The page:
At last she arrived at the little yellow boat. She wrapped her fingers around the bottom rung of the ladder and pulled herself out of the water. The bright sun beat down upon her skin and her wet clothes as she climbed up and over the railing. Her bare feet landed on the warm deck and she felt deliciously delirious.
Exhausted from what had been a longer swim than she’d expected, she dropped to her knees and took in the view before her. Her city stretched out like a glittering crescent along the shore. Across the water she heard the faint echoes of car horns and sirens. She was once a part of that world, but no more.
When she finally caught her breath, she stood to explore the little yellow boat she had conquered. June padded along the deck back to the stern where she ran her hands over the wooden helm. Straight ahead she could see the wide open ocean just waiting for her. She was ready. Pull up the anchor, hoist the sails, and she would be gone.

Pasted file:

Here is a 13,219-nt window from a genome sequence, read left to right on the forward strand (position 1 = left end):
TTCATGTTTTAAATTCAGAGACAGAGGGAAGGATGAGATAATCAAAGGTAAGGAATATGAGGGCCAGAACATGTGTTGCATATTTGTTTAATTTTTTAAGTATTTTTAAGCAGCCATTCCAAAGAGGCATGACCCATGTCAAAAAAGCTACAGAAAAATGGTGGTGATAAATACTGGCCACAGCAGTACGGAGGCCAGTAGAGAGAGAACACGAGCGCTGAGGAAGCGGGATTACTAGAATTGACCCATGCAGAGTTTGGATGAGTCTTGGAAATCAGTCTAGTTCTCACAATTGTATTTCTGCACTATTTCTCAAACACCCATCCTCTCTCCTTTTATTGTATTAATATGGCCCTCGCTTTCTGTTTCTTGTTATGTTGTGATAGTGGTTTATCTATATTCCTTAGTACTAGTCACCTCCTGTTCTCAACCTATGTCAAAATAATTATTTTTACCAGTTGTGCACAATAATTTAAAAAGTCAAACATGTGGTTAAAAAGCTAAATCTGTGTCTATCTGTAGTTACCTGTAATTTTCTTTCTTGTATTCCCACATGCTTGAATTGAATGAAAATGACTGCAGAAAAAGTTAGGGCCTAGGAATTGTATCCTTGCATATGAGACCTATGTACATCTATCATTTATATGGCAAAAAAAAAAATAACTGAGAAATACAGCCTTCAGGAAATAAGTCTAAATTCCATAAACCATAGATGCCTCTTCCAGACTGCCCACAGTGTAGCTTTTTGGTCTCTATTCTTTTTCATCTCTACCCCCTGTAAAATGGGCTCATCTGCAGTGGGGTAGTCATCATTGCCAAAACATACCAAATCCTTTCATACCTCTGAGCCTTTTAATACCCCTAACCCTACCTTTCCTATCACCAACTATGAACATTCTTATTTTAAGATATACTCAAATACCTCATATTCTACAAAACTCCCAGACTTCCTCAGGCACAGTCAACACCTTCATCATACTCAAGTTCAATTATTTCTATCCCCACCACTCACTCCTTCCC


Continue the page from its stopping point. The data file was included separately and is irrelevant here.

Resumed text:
June stepped around the helm and descended the short staircase into the cabin below. She had just started to pick through the cabinets in the galley when she heard the lapping of waves against the hull growing louder and larger in size. It was accompanied by the low moan of a small motor.
The man’s voice startled June from her daydream. She looked up at the open door to the cabin, her heart racing. The old June would have fallen apart in that moment. She would have cowered in the corner, sobbing and begging forgiveness from whomever was approaching.
But that was not the same June who now stood at the center of this tiny cabin, her blouse ripped, her pantyhose ruined, her hair a wet mess. Chin up and shoulders back, June marched purposefully up the steps one at a time. She would capture her dream at any cost. It was too close, the taste too tantalizing to give up now.
At the top of the stairs, she stepped across the threshold and took the first delicious breath of her new life.